Disabled student veteran Jeremy Rawls, who served two combat tours in Iraq, was allegedly suspended from Mississippi College in Clinton, Miss. and labeled a threat to himself and other students. Why? The former Marine, who is diagnosed with combat-related post-traumatic stress disorder (PTSD), says the suspension came after he requested to meet with a different counselor in the school’s Office of Counseling and Disability Services. During his initial visit to the office, he was paired with a female counselor who wore traditional Muslim dress.From an exclusive interview at Campus Reform:
“It’s not that I didn’t want to participate… I didn’t want to traumatize her and it wasn’t a good environment to be talking about [my disabilities] with that specific person,” Rawls said.Rawls’s original reason for visiting the school’s counseling office was to pick up paperwork intended for his professors, a task that had been delayed because of a lengthy recovery from knee surgery.
“Every semester I have to identify with the school as disabled and they give me letters to give to my professors,” Rawls explained. “This semester I had a surgery at the beginning which caused some issues in getting some letters.”
According to Rawls, his attempts to meet with staff members to discuss the school’s policy about changing counselors were repeatedly ignored and it wasn’t until a recent meeting with administrators that he was able to speak with staff.“Their response was suspending me pending a mental evaluation which I provided and then they put me on further restriction and a reintegration program,” Rawls said.
Associate Dean of Students Jonathan Ambrose notified Rawls of his suspension in an email, which read, in part, administrators and the Student Intervention Team have a “due diligence in not only the protection of yourself, but also the campus community as a whole from potential harm or the threat there of.” Another email notified Rawls that he is not permitted to be on campus for any reason or attend class during the duration of the Interim Suspension unless he has written permission.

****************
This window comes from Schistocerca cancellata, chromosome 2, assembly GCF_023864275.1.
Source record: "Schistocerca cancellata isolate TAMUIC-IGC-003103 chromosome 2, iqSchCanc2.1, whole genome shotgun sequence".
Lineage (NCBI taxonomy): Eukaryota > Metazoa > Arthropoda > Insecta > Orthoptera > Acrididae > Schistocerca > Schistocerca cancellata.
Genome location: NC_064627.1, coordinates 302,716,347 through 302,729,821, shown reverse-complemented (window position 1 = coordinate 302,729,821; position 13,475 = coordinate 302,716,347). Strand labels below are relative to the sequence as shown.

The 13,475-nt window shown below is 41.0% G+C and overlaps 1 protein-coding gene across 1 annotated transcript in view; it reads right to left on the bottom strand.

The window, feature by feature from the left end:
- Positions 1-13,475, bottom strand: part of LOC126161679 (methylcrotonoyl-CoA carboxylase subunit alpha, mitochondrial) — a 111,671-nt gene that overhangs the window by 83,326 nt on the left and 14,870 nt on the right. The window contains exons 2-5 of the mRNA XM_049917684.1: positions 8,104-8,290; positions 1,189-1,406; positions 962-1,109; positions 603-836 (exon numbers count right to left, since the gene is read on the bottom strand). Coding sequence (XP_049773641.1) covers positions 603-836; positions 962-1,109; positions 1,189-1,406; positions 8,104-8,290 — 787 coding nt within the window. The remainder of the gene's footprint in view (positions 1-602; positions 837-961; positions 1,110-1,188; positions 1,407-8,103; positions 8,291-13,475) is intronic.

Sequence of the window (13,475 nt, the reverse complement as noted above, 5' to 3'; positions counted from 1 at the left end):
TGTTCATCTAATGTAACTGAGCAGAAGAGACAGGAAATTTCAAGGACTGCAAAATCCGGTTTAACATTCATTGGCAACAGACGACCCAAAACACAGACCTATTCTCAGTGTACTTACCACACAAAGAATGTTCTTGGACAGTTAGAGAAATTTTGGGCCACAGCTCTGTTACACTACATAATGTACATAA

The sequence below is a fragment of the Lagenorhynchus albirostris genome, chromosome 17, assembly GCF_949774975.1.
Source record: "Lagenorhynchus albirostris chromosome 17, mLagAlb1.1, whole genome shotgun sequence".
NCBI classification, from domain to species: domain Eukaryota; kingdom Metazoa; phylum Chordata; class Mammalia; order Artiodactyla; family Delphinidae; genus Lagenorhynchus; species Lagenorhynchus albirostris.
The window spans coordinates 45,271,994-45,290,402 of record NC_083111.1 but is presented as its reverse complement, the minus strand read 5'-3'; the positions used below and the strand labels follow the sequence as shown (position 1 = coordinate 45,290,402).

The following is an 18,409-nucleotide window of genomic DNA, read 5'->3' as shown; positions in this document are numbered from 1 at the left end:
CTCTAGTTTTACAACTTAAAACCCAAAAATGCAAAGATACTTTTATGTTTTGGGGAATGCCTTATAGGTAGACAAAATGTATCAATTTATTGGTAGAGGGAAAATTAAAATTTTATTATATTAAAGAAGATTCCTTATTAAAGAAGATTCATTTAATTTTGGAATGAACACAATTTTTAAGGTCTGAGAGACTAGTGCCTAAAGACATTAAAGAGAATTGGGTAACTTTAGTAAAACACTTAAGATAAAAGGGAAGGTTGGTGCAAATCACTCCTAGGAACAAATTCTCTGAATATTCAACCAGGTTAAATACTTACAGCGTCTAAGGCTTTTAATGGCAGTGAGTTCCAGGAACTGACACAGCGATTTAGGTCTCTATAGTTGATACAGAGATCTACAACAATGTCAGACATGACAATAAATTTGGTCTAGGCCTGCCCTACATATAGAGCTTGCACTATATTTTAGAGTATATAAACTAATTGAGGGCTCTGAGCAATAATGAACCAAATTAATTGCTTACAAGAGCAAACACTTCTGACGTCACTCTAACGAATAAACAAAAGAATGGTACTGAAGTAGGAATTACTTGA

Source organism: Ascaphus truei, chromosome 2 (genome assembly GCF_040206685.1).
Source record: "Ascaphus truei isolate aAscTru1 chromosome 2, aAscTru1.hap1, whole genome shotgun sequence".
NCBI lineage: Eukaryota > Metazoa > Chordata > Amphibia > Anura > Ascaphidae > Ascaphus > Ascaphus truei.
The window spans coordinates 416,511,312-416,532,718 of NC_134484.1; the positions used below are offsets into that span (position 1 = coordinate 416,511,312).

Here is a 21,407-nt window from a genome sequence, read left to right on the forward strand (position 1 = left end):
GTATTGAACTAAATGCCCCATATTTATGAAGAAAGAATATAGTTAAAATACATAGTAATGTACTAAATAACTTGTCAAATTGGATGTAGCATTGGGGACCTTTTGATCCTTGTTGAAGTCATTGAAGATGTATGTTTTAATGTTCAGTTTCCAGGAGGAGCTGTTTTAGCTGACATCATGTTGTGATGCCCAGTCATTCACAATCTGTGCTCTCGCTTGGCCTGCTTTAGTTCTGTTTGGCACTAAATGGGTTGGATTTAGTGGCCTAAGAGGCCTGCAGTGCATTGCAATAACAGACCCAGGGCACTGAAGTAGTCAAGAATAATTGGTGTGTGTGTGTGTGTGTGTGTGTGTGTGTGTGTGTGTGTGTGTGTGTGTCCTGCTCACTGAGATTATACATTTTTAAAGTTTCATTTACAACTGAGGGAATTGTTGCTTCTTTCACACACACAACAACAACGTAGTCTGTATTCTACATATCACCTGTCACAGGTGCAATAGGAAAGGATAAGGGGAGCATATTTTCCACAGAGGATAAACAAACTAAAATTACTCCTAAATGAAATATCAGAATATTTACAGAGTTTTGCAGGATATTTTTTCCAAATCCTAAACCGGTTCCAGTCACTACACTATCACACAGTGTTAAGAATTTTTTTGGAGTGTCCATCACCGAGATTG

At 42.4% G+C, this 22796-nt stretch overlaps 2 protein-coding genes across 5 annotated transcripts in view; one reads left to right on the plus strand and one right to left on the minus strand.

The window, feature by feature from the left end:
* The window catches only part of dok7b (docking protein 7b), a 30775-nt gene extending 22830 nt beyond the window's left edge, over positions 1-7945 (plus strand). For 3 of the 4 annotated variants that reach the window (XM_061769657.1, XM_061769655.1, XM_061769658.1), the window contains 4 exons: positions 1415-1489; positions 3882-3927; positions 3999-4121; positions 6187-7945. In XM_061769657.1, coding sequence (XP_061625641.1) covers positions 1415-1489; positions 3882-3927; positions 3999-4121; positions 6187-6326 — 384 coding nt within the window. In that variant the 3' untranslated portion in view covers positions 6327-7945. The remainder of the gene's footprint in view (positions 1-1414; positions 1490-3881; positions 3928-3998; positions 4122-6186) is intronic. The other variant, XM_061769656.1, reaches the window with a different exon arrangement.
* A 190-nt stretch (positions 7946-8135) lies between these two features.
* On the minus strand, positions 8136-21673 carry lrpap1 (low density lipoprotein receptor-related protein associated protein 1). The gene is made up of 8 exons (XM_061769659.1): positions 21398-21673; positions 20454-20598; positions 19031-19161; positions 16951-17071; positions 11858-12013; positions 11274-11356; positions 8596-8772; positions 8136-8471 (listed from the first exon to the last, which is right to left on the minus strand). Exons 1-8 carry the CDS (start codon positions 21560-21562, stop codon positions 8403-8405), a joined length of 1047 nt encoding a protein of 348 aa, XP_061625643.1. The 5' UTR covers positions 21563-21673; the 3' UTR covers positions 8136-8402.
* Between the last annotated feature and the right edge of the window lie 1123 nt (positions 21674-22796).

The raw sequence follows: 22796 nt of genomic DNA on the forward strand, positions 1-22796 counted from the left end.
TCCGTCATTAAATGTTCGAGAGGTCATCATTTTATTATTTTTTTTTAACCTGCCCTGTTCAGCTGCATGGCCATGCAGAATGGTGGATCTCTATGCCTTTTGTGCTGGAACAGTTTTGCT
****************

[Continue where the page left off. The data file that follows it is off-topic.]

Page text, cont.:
“To have been a marine and to tell us we’re a threat…that’s actually a compliment,” said Rawls. “But telling me I’m a threat to others was extremely offensive”…“The college itself is very supportive, there is just an ignorance toward veterans with PTSD and they are demonized so much by the media which led to confusion about what they [MC administrators] were dealing with,” Rawls said.
Rawls was granted permission to “reintegrate back into academics” after fulfilling the school’s request for an independent mental evaluation, but he’s still unable to attend on-campus events or participate in student organizations. As recently as last Thursday, Rawls met with administrators hoping to fully participate in both academics and extracurricular activities in the coming school year. The issue still has not been resolved at the time of this publication.